The Generalizability of Cognitive Behavior Therapy for Panic Disorder
The current study examined the generalizability of manual-driven cognitive-behavior therapy (CBT) for panic disorder to a clinical setting representing an ethnically diverse population. This treatment had previously been shown to be effective in a controlled clinical trial at a research clinic (Barlow, Craske, Cerny, & Klosko, 1989). In the present study, 30 patients with panic disorder received 12 sessions of CBT. Patients were evaluated at pre- and posttreatment with measures assessing the full spectrum of symptoms associated with panic disorder (panic attacks, agoraphobia, generalized anxiety, depression). Following treatment, there were significant and clinically meaningful reductions on all measures. In order to determine how well the efficacy of CBT generalizes to nonresearch clinical settings and to ethnically diverse urban populations, data in the present study were compared to those collected by Barlow and associates (1989). Patients in our clinical setting showed higher pretreatment levels of symptomatology than patients in Barlow and colleagues' (1989) research setting, but similar posttreatment symptom levels and response rates. Thus, this study provides evidence for the generalizability of CBT from clinical research centers to clinically representative settings.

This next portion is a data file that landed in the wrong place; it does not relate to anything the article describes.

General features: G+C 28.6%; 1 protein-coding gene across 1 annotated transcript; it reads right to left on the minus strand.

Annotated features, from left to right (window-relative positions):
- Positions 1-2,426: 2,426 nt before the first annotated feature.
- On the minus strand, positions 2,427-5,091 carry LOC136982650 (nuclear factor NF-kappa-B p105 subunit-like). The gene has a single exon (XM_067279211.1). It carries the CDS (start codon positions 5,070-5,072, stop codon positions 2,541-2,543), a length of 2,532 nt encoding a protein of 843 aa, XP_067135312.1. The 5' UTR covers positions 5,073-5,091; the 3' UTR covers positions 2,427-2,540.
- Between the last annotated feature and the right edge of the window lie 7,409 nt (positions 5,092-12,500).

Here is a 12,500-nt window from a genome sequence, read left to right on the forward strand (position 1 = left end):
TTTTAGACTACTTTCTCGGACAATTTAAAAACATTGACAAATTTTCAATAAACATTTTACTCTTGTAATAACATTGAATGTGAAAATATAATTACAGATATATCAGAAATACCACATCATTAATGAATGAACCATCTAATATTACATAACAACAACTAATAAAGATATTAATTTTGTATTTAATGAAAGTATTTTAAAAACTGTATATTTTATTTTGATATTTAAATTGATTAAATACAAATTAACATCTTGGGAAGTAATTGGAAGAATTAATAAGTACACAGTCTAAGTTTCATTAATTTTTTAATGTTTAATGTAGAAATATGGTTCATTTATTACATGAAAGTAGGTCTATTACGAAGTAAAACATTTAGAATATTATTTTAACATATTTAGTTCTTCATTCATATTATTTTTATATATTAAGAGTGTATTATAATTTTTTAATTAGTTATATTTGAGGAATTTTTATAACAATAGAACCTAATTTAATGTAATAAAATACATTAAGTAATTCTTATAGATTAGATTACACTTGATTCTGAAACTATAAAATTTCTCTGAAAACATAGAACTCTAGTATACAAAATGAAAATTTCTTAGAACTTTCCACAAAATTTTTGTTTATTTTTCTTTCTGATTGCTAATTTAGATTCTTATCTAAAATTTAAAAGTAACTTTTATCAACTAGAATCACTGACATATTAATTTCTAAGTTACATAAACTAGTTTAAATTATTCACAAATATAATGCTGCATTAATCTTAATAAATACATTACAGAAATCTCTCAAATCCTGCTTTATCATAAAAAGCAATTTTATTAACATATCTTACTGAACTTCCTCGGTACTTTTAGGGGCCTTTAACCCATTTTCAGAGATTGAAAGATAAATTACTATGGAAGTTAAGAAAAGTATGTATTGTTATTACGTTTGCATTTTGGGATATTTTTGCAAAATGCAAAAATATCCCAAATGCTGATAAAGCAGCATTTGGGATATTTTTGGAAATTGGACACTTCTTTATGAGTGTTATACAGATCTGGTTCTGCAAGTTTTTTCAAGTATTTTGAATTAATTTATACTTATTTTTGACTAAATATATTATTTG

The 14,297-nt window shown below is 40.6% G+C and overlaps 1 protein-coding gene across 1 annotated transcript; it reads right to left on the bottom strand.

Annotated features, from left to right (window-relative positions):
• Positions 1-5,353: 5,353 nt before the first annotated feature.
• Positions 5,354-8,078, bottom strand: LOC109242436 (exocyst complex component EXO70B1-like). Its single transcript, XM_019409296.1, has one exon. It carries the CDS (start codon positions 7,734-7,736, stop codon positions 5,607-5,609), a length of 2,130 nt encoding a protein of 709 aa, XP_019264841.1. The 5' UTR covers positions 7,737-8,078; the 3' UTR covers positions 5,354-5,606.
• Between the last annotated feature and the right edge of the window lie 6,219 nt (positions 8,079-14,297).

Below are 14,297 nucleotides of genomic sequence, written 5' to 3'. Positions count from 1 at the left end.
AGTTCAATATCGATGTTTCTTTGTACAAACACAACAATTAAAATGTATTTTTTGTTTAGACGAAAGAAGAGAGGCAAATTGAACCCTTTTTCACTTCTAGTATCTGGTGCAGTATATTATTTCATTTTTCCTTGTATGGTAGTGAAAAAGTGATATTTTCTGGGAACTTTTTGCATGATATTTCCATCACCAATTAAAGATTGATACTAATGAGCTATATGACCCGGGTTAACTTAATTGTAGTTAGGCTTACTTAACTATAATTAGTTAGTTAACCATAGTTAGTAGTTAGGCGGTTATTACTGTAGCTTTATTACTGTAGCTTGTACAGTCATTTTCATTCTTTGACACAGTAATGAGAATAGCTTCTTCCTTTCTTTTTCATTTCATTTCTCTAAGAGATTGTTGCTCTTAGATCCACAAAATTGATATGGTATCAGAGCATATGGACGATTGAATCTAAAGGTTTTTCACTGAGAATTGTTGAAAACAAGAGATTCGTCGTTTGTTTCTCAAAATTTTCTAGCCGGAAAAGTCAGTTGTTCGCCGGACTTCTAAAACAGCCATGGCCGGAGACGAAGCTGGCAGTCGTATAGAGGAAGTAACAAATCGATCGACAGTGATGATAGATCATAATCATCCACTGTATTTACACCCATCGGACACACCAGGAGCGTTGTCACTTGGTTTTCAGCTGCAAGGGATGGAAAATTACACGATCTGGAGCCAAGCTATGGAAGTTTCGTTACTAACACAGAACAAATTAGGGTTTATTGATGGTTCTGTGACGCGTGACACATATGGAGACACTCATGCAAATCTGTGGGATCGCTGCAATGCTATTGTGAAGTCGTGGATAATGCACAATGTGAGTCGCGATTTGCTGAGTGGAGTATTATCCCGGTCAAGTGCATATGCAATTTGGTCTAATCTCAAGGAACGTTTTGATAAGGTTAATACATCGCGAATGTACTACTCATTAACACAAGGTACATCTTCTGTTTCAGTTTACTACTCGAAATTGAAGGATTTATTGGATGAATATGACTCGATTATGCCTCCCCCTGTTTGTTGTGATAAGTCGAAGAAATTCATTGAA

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Document Type: Journal Article
Affiliations: 1: Rutgers University 2: New York Hospital-Westchester Division 3: Montefiore Medical Center Albert Einstein College of Medicine
Publication date: January 1, 1998
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